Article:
I pay my money, and I remember you saying that if I made appointments with you twice a week, I would see results. I don’t understand why I need your specific exercises, when I learned exercises just like them last year at a different gym so I already know them, so I really can do them at home. Plus when I am in the gym and doing the exercises in front of other people, I get anxious and freeze up and can’t remember what the exercises are.

My point is, I know I’m quickly approaching the end of my contract, and I haven’t lost any weight or gained any muscle. I was wondering if there was anything I could do or say to take a few pounds off before the contract expires.

This will anger the “there are no failed students, only failed teachers” crowd. Then again, that crowd NEEDS offending. 🙂

Politics
The Republicans have an anger management problem; they want their base to be fired up but they don’t actually WANT violence (I think):

This won’t shock you, but Republicans are dealing with a serious anger-control problem.

What I mean is, they want Americans angry — but they don’t want them too angry.

They may want them “targeting” Democrats in swing districts in November, but they definitely don’t need them “cutting” a congressman’s brother’s gas line in March.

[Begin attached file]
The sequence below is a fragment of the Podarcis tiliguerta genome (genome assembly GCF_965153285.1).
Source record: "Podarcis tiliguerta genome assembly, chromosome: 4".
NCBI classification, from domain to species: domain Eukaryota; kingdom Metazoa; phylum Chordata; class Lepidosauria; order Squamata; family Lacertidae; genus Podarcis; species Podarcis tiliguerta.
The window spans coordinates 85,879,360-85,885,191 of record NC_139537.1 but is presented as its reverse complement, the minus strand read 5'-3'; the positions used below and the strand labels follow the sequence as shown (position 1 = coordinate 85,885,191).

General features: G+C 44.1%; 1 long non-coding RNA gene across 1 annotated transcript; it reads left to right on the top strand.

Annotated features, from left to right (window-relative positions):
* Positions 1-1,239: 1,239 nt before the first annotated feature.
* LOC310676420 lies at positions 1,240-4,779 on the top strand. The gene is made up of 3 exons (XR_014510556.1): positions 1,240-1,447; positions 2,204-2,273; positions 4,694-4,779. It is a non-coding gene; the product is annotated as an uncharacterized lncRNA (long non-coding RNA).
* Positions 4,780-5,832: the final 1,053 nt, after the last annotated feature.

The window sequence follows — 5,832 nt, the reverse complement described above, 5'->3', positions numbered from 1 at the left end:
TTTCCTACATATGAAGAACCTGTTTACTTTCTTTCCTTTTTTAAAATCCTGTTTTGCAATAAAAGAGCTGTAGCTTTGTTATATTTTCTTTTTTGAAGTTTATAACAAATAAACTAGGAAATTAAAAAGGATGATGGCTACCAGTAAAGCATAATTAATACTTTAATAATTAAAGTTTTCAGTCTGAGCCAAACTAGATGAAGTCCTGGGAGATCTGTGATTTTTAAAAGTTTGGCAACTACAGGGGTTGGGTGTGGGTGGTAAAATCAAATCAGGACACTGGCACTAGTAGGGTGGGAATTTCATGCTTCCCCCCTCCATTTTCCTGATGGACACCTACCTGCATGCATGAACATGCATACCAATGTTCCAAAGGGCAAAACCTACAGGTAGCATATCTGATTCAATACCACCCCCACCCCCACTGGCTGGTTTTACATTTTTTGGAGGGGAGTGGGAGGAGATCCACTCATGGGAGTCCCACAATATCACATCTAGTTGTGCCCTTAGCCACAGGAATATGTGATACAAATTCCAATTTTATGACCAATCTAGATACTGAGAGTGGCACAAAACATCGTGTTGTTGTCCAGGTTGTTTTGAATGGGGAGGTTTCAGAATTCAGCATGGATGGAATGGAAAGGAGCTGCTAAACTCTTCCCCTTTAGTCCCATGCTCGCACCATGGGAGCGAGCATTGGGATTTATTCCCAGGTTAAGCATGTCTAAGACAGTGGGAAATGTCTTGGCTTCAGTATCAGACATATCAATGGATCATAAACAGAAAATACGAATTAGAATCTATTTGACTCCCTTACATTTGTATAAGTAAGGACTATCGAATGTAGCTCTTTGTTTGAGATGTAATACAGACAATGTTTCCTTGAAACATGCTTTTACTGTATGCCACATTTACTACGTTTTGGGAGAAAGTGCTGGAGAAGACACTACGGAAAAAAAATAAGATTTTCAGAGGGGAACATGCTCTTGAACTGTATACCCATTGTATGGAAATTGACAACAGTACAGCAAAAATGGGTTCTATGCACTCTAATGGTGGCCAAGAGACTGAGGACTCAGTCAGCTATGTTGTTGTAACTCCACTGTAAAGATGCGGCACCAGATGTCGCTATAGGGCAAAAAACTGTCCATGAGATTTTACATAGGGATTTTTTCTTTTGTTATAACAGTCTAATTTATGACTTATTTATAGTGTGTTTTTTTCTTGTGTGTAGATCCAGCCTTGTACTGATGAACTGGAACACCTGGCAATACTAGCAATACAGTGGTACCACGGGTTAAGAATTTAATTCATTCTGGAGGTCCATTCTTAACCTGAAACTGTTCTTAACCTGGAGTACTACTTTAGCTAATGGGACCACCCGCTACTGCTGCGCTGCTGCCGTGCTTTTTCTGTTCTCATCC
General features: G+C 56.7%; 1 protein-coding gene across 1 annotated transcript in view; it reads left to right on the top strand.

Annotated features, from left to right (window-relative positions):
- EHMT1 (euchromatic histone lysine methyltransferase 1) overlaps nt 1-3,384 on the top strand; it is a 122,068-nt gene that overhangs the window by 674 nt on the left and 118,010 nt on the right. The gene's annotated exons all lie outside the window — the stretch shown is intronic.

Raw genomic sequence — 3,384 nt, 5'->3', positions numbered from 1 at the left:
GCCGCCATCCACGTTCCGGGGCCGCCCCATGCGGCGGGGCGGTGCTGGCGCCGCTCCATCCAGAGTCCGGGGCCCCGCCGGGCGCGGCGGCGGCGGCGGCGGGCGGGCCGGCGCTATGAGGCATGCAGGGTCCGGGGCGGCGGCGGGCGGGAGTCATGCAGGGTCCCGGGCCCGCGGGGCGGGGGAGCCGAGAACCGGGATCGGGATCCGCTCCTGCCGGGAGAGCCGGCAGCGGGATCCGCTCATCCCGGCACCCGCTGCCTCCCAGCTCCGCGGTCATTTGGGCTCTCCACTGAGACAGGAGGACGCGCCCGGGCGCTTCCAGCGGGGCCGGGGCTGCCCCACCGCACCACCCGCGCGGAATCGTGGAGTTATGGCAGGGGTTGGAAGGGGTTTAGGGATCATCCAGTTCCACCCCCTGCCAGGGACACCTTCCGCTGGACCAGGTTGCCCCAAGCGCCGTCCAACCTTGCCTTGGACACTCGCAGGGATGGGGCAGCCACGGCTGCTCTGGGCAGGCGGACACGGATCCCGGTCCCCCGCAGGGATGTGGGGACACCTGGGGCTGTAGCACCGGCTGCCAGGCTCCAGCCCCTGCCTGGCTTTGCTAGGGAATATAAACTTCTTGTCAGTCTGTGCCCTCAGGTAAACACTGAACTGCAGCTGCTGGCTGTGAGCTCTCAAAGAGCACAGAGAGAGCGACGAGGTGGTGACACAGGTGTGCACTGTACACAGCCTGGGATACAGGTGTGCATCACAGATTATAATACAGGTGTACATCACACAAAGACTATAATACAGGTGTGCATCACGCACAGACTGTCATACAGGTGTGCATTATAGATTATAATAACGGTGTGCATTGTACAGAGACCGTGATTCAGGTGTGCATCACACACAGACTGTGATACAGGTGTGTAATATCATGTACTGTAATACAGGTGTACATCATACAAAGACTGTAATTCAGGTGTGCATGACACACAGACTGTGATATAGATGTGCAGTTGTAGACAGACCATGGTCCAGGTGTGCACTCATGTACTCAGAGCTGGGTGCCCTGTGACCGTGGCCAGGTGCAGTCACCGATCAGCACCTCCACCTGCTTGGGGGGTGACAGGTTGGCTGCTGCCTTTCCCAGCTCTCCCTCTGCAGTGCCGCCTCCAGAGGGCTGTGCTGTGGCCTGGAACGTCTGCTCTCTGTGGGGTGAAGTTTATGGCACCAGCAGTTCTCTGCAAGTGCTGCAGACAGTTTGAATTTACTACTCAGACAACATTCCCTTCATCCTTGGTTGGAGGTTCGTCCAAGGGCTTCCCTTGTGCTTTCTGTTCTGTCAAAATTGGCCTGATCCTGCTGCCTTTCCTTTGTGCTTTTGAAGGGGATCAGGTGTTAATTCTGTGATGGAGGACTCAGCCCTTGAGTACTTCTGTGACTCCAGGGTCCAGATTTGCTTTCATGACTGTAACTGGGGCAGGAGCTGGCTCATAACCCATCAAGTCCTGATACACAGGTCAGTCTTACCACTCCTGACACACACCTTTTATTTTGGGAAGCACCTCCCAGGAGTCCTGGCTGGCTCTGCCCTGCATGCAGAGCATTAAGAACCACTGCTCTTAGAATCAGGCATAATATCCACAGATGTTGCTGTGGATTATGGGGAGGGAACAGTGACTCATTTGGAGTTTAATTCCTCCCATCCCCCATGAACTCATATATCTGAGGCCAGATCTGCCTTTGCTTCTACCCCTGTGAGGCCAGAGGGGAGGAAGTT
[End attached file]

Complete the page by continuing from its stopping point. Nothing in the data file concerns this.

They want to keep the heat up on health care reform — and so GOP chairman Michael Steele sends out a fundraiser showing Nancy Pelosi in, yes, a ring of fire — but they don’t want to turn Pelosi into Joan of Arc.

The Republicans crafted a strategy for the health care debate that worked quite well. The Democrats, as they put it, were defying the will of the people by jamming a government takeover down the throats of common-sense Americans. The polls may be shifting now — and I doubt you’ll hear cries of repeal and replace much longer — but the strategy worked from the bottom up, which, believe me, scares every top-down politician.
[…]

First, they have Fox News, which has become home base for the Republican opposition in exile. You try to control Glenn Beck.

And then there is the Tea Party. When a Republican says they’re all Tea Partyers now, I’m not sure we know exactly what to think. The anti-big-government, anti-tax message is popular. But the messengers — say, Tom Tancredo and his call to bring back literacy tests — may present a different story.

During the last health care debate, it looked like House Minority Leader John Boehner had found a Republican voice, turning the party of no into the party of hell no. But his voice was drowned out by the “baby killer” shout from the House floor and by the black congressmen greeted with racial epithets from protesters outside the Capitol.